(CNSNews.com) - At their meeting in Bucharest, Romania, leaders of the North Atlantic Treaty Organization are expected to address the increasingly lopsided nature of the alliance. While some NATO nations participate fully, others pick and choose their missions.
This "very dangerous situation," threatens to "rip the heart out of NATO," one foreign policy expert told Cybercast News Service.
In February, Defense Secretary Robert Gates said he worries about NATO "evolving into a two-tiered alliance in which you have some allies willing to fight and die to protect people's security and others who are not."
Several analysts also have noted the emergence of a "two-tiered" structure in NATO, in which the United States, United Kingdom, Canada and some other countries perform the majority of combat operations and contribute the most to the alliance's efforts, while other countries (Germany) do not contribute as much as they could and impose restrictions on what they do provide.
While some member-countries contribute troops to NATO peacekeeping, reconstruction, and counter-insurgency missions, other nations such as France and Germany have placed national restrictions on their forces that effectively prevent NATO's military leadership from placing their troops in harms way.
Defense Secretary Gates recently urged the lifting of national restrictions, so as to bring more coalition forces into the fight in Afghanistan.
(French President Nicolas Sarkozy said France will decide by the end of the year whether to return to NATO's military command. France withdrew from NATO's military structure in 1966 to protest the dominance of US commanders, the BBC reported.)
In an interview with Cybercast News Service, Sally MacNamara, senior policy analyst in European Affairs at the conservative Heritage Foundation, indicated a two-tiered alliance is not workable in the long run.
"But it's absolutely turning out to be the case that certain member-states are saying 'we will do reconstruction, and 'we will do certain development things only if we can have 100 percent security guarantee for our troops,' while other member-states are actually fighting this war. It is a very, very dangerous situation, and can really, generally, rip the heart out of NATO."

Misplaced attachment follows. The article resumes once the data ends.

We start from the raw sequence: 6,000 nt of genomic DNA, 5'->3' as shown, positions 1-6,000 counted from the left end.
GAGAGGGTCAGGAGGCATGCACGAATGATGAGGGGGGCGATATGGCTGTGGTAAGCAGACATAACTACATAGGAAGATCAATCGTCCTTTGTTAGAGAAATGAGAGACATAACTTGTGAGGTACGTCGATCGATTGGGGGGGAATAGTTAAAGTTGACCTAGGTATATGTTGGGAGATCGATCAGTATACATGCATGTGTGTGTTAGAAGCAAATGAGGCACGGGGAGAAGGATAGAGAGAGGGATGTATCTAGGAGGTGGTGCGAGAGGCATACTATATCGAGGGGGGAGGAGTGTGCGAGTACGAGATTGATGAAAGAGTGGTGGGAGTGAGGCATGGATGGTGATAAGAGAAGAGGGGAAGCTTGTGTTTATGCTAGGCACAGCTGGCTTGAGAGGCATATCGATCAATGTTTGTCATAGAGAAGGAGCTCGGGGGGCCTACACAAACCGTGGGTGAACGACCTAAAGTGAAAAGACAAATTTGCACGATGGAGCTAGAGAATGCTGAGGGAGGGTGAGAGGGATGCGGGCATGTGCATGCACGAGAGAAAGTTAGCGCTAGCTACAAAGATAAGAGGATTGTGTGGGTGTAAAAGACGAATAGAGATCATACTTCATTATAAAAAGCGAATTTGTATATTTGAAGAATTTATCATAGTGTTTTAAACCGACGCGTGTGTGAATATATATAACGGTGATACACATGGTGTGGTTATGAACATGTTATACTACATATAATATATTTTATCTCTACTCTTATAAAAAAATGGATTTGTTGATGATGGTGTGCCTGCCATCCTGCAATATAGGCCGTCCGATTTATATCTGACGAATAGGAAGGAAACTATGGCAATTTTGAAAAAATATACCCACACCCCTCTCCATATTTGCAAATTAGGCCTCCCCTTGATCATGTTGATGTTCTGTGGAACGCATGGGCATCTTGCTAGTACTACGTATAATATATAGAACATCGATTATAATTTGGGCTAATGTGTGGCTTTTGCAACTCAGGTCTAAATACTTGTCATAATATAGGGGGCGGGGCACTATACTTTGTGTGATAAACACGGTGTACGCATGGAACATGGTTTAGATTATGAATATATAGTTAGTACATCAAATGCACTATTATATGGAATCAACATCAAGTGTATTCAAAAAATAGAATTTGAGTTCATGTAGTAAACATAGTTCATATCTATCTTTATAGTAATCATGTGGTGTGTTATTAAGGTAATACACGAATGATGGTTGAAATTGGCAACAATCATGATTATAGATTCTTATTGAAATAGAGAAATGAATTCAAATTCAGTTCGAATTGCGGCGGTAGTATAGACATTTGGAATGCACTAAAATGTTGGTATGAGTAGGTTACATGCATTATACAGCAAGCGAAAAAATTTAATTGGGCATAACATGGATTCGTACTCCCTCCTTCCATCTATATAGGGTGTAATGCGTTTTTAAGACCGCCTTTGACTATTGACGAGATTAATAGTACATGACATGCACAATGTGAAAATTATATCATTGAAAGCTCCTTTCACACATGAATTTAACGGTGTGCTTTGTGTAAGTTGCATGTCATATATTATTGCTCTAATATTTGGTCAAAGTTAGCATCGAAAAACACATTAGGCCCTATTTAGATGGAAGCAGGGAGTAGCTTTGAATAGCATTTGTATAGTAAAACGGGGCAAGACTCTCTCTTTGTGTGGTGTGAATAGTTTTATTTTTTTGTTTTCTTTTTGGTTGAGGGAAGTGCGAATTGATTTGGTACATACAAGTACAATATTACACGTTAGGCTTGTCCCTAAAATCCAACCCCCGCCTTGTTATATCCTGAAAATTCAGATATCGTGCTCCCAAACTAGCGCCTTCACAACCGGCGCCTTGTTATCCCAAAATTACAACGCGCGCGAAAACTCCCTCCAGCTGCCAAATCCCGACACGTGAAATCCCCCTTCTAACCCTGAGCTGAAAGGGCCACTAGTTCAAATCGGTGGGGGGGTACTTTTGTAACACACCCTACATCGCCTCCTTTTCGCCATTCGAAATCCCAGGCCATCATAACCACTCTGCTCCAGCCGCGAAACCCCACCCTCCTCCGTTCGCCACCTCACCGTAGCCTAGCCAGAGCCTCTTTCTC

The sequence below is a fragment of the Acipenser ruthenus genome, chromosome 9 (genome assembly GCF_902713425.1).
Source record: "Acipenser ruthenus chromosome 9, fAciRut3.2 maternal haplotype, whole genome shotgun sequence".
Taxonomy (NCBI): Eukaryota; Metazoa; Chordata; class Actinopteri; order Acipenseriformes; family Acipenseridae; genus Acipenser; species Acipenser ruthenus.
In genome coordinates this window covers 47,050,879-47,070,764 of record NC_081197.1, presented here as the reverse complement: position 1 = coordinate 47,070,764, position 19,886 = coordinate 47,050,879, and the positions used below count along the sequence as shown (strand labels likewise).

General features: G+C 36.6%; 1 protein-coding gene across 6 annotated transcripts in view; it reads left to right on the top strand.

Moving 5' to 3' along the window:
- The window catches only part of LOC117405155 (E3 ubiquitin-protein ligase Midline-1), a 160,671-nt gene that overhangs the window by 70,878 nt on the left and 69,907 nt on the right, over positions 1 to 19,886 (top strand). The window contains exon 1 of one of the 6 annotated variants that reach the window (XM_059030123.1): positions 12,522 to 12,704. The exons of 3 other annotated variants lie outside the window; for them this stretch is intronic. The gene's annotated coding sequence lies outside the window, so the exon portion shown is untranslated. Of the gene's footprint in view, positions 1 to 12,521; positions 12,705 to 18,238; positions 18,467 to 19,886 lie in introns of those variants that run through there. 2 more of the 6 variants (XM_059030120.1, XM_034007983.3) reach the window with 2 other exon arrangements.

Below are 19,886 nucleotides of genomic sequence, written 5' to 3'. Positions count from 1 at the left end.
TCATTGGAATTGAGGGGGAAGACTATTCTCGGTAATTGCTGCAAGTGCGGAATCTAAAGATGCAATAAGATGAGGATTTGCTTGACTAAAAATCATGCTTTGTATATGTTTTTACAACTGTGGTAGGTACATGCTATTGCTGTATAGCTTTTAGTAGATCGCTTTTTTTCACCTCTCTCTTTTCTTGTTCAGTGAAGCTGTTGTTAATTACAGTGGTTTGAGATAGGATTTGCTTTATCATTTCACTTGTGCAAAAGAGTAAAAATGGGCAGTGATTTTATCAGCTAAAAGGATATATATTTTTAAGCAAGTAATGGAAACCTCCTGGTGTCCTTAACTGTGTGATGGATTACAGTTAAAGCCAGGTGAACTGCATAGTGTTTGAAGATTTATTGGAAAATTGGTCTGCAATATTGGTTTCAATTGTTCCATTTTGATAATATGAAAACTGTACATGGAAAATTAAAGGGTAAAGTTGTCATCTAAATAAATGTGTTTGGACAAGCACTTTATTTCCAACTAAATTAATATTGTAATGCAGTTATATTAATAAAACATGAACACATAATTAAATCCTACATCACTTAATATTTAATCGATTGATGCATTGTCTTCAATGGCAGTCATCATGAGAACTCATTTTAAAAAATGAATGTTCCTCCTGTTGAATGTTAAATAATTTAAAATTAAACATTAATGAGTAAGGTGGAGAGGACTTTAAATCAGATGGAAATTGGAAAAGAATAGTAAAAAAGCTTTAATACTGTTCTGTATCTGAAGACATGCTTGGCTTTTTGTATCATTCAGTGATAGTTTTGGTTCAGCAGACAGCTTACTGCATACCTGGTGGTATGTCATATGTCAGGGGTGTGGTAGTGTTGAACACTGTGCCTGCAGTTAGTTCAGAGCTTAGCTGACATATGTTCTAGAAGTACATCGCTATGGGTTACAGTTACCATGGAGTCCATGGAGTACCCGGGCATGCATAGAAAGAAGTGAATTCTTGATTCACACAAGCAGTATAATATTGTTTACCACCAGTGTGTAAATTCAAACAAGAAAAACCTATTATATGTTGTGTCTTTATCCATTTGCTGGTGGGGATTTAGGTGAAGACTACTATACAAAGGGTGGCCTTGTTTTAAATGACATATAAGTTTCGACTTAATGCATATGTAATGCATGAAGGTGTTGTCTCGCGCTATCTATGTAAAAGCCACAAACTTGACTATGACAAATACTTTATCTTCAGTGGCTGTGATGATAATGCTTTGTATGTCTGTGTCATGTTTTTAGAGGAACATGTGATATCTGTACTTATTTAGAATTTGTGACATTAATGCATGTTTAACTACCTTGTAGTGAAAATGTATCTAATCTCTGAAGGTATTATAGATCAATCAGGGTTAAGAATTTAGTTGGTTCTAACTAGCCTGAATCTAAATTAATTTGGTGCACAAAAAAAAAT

Should NATO members be allowed to opt for one mission over another? MacNamara asked. "Absolutely not," she said. "You either are an alliance or you are not...Do we want a two-tiered alliance? No one seems to want it, but it's exactly what's happening in practice."
Derek Chollet, senior fellow at the left-of-center Center for a New American Security, agreed that NATO "is a two-tiered alliance," but he told Cybercast News Service that certain countries have "niche capacities," meaning they are particularly good at a certain skill-set.
Chollet said Norway is a good example of a county with niche capacity. "It's unrealistic to think that a Norway is, all of a sudden, going to spend 20 percent of its GDP on defense and create this huge military," he said. That's why the U.S. has been encouraging Norway to be "the special forces specialists."
Chollet noted that Afghanistan has become a controversial political issue in many NATO countries. "Germany is a good example," he said. Having German troops in Afghanistan is not widely popular among the German people. "There are politicians on the other side who are using the issue to beat up their opponents."
Chollet said there's a wide gap between what Germany could be doing and what it is actually doing. Germany has around 3,200 peacekeeping troops deployed in northern Afghanistan, which is relatively peaceful. Most of the fighting is in the south.
MacNamara was sharply critical of Germany's reluctance to commit its troops to the fighting, saying "This is a military alliance, a defensive alliance, it's not a coalition of the willing. I think that Germany's behavior...is generally intended to restrict them to very peaceful areas, and do reconstruction, not really do what NATO was designed to do."
Speaking in Romania on Wednesday, President Bush said he expects NATO allies to "shoulder the burden necessary to succeed" in Afghanistan. "We fully understand the politics that prohibit some nations from contributing, but nations need to take this mission seriously because it's in our mutual interests," Bush said -- in an apparent reference to Germany.
Last week, Bush bowed to Germany's refusal to send its troops to southern Afghanistan. I want our partners to make decisions that they can well support,'' Bush told Germany's Die Welt newspaper. "I want Chancellor Merkel to reach a conclusion that she can well live with."
Recently, the U.S. deployed another 3,200 Marines to Afghanistan to bolster its efforts there. Bush said he did it "to send a clear signal that we're willing to do our part."
Bush is trying to encourage similar contributions from other NATO partners, Chollet said. "No one doubts that the United States is strained in terms of our operations in Iraq and Afghanistan, and so the fact that we're able to come up with 3,000 more Marines to go into combat in Afghanistan is evidence that we're digging deep."
Chollet said the troop commitment won't ease the strain on U.S. forces -- "but we're doing it because we think it's the right thing to do. In a way, it's to show the Europeans, 'Look, we're doing it, and we understand it's hard, but we're going to do it, and we'd like you to come along with us,'" Chollet said.
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